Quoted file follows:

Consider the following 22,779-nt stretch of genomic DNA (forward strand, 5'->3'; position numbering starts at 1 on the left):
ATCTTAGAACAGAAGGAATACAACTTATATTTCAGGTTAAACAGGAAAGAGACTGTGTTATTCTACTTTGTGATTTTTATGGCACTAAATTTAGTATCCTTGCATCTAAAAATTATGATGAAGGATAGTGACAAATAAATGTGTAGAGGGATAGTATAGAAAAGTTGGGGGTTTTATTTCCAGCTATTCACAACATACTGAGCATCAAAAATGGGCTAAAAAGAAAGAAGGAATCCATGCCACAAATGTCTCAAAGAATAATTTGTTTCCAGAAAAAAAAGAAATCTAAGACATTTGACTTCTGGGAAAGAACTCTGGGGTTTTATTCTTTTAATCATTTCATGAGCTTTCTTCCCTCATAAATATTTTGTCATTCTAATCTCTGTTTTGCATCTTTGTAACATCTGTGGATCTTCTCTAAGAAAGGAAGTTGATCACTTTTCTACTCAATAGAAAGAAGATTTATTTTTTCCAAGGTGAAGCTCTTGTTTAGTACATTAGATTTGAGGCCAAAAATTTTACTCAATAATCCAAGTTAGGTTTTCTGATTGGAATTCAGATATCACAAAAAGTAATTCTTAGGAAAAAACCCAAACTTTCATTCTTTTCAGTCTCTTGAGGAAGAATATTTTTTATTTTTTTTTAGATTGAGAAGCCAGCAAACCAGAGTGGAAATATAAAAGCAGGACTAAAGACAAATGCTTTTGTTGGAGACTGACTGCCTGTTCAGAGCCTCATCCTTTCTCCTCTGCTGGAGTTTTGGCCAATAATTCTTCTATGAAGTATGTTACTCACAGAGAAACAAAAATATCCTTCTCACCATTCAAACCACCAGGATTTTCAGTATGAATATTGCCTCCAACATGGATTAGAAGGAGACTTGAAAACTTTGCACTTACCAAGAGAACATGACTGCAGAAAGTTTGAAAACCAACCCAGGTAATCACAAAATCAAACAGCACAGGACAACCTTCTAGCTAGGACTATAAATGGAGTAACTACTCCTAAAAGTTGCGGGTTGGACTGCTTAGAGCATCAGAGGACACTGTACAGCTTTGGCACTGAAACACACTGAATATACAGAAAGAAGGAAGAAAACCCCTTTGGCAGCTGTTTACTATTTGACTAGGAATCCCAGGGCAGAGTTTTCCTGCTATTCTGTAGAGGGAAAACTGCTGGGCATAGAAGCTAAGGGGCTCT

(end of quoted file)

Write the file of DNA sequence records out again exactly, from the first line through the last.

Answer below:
Consider the following 22,779-nt stretch of genomic DNA (forward strand, 5'->3'; position numbering starts at 1 on the left):
ATCTTAGAACAGAAGGAATACAACTTATATTTCAGGTTAAACAGGAAAGAGACTGTGTTATTCTACTTTGTGATTTTTATGGCACTAAATTTAGTATCCTTGCATCTAAAAATTATGATGAAGGATAGTGACAAATAAATGTGTAGAGGGATAGTATAGAAAAGTTGGGGGTTTTATTTCCAGCTATTCACAACATACTGAGCATCAAAAATGGGCTAAAAAGAAAGAAGGAATCCATGCCACAAATGTCTCAAAGAATAATTTGTTTCCAGAAAAAAAAGAAATCTAAGACATTTGACTTCTGGGAAAGAACTCTGGGGTTTTATTCTTTTAATCATTTCATGAGCTTTCTTCCCTCATAAATATTTTGTCATTCTAATCTCTGTTTTGCATCTTTGTAACATCTGTGGATCTTCTCTAAGAAAGGAAGTTGATCACTTTTCTACTCAATAGAAAGAAGATTTATTTTTTCCAAGGTGAAGCTCTTGTTTAGTACATTAGATTTGAGGCCAAAAATTTTACTCAATAATCCAAGTTAGGTTTTCTGATTGGAATTCAGATATCACAAAAAGTAATTCTTAGGAAAAAACCCAAACTTTCATTCTTTTCAGTCTCTTGAGGAAGAATATTTTTTATTTTTTTTTAGATTGAGAAGCCAGCAAACCAGAGTGGAAATATAAAAGCAGGACTAAAGACAAATGCTTTTGTTGGAGACTGACTGCCTGTTCAGAGCCTCATCCTTTCTCCTCTGCTGGAGTTTTGGCCAATAATTCTTCTATGAAGTATGTTACTCACAGAGAAACAAAAATATCCTTCTCACCATTCAAACCACCAGGATTTTCAGTATGAATATTGCCTCCAACATGGATTAGAAGGAGACTTGAAAACTTTGCACTTACCAAGAGAACATGACTGCAGAAAGTTTGAAAACCAACCCAGGTAATCACAAAATCAAACAGCACAGGACAACCTTCTAGCTAGGACTATAAATGGAGTAACTACTCCTAAAAGTTGCGGGTTGGACTGCTTAGAGCATCAGAGGACACTGTACAGCTTTGGCACTGAAACACACTGAATATACAGAAAGAAGGAAGAAAACCCCTTTGGCAGCTGTTTACTATTTGACTAGGAATCCCAGGGCAGAGTTTTCCTGCTATTCTGTAGAGGGAAAACTGCTGGGCATAGAAGCTAAGGGGCTCT